Attn: RONSLOW, mikeblas, chensu, other MFC gurus
Posted on 2000-02-24
This discussion goes back to a question about how to add items to a CComboBox. The crux of this is what is the acceptable method to get the pointer to a CComboBox (or other) MFC class in a window.
"Don't use GetDlgItem as it only returns a CWnd (ie not the appropriate class), so calling member functions may stuff up."
I don't know what "stuff up" means exactly but I gather it's a bad thing.
I contend that the following is a perfectly acceptable, legal C++/MFC, and safe way of getting the pointer to the CComboBox control in the dialog:
CComboBox *c = (CComboBox *)GetDlgItem(IDC_COMBO);
I contend that this is legal for ANY CWnd derived class in an MFC application. Not only have I always used this method and have NEVER once had a failure with it (except when using an invalid ID), I'll quote several references to support this:
1) MFC Docs. See CWnd::GetDlgItem where it gives the example:
pBoxOne = (CEdit*) GetDlgItem(IDC_EDIT1);
This code (or similar) is also littered throughout the MFC samples. There are too many to reference here.
2) Marshall Brain & Lance Lovett, "Visual C++ 2", Prentice Hall 1995, pg. 142:
"...GetDlgItem function is useful for converting the control's ID in the dialog into an actual CEdit pointer so you can call CEdit member functions"
3) Mike Blaszczak, "Professional MFC with Visual C++ 5", Wrox Press, 1997, pg. 223:
"...MFC implements a GetDlgItem() function of its own, as a member of the CWnd class. The MFC version of the function returns a pointer to a CWnd instead of a handle to a window. You can then CAST THIS CWnd POINTER TO A POINTER AT ANY CONTROL CLASS you'd like." (emphasis mine)
I could dig up more the this should be sufficient to backup my point that this is not only Microsoft recommended practice but a technique documented in books by leading MFC authors.
RONSLOW also takes exception to my bringing COM into this. I contend that COM works with what he calls "blindly casted" pointers for the same reason that MFC can do it. Namely that C++ maintains the vtbl order of functions for dervied classes. RONSLOW says:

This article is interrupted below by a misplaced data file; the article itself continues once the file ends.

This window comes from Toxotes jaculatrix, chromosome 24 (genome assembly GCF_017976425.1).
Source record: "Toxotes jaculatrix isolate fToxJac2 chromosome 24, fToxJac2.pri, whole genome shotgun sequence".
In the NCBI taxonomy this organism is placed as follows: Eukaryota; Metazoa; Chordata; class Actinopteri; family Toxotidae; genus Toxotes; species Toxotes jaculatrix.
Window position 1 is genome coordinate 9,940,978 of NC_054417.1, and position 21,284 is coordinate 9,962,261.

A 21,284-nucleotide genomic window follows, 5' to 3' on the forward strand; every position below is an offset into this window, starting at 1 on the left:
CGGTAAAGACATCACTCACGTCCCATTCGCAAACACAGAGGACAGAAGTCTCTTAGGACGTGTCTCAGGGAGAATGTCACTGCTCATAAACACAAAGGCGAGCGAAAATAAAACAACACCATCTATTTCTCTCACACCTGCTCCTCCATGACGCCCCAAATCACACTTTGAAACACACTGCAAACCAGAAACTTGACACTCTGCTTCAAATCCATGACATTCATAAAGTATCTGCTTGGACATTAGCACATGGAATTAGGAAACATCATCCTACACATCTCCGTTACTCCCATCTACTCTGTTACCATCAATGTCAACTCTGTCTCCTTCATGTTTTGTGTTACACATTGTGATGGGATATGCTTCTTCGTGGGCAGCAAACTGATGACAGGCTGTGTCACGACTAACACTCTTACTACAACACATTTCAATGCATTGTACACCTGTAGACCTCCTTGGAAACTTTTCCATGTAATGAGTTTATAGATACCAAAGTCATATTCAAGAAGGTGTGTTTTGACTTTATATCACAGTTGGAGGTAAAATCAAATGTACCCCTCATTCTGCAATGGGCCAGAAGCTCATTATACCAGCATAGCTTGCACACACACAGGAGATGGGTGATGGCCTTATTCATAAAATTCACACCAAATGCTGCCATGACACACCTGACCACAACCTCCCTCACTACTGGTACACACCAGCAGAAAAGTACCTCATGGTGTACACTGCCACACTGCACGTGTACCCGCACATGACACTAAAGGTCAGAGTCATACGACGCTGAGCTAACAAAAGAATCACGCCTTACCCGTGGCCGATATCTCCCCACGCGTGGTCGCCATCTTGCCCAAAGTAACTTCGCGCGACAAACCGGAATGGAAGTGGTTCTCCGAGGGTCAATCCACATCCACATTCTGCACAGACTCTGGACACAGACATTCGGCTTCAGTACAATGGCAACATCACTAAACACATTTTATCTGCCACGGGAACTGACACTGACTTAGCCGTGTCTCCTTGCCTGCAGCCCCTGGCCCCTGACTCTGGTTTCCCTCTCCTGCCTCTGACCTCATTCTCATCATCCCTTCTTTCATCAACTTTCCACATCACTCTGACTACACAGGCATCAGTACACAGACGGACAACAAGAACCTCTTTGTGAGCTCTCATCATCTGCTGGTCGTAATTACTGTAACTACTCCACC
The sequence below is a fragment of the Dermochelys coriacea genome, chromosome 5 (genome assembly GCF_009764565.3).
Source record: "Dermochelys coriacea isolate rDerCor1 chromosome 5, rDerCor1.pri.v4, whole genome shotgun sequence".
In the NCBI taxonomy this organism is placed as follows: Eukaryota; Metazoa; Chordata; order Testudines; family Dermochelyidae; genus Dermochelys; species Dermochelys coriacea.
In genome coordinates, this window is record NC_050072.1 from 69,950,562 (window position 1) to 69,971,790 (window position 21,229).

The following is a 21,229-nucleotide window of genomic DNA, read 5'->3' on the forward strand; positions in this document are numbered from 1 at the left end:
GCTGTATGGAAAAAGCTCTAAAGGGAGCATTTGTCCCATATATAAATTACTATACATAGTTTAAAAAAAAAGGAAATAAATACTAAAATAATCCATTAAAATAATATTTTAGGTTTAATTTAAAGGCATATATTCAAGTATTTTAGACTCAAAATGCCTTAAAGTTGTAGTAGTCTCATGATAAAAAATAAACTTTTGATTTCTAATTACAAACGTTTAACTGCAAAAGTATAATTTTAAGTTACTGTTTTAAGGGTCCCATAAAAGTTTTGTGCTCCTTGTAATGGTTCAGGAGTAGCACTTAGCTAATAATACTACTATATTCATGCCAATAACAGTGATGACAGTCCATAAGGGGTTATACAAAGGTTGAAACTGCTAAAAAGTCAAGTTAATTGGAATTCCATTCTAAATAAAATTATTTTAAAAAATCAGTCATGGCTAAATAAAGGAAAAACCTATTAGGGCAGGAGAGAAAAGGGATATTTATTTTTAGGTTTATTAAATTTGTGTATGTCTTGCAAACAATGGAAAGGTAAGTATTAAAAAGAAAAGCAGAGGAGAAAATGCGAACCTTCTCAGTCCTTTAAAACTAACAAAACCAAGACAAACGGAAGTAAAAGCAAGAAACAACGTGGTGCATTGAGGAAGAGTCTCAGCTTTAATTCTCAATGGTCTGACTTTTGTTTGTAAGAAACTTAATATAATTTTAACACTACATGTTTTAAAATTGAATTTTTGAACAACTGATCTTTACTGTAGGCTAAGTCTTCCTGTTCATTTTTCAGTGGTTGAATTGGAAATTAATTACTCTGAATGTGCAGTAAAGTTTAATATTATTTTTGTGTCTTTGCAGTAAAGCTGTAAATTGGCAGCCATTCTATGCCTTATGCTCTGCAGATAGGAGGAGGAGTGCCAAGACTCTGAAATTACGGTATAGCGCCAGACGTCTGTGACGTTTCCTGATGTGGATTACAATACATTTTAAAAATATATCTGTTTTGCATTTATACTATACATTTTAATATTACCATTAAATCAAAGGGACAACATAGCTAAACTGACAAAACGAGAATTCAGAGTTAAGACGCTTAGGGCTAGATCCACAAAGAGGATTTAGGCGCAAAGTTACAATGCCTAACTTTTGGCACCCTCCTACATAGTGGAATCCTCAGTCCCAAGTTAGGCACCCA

"Your comparison to COM is like comparing apples to oragnges.
COM cast from a pointer-to-base-class (that is POINTING TO an object of the DERIVED class) to a pointer-to-derived. Quite legitimate as long as your "know" that the object being pointer to is of the correct type."
Like I said, COM works fine for the same reason that MFC CWnd derived classes work with a cast. The vtbl is compatible and you can cast a CWnd * to a CEdit *, CButton *, CComboBox *, etc... In COM all pointers are derived from IUnknown. Therefore you can cast an IUnknown * to an IDispatch *, etc.
Now I realize that there is more to COM that this, but it's an important point. For a given C++ compiler you can count on the structure of the member function order in the class binary object. It won't change unexpectedly and cause your application to "stuff up".
I've been doing it this way for a long time, but if I'm wrong (and others are as well) I'd like to understand why and also understand why my applications are NOT failing in the field due to this.
Again, RONSLOW says:
"Please .. listen and learn .. for your own sake and that of those you help here and elsewhere. It is BAD CODING. PERIOD."
Please control your urge to post an answer. Comments only. I'll award the
points to whoever offers the best explanation of why RONSLOW is right (and Brain, mikeblas, and Microsoft are wrong!) or why I'm OK on this and RONSLOW is overreacting.
Further, if the balance of opinion is that RONSLOW is correct, I'll also post another 200 pt question for him as a reward for being right.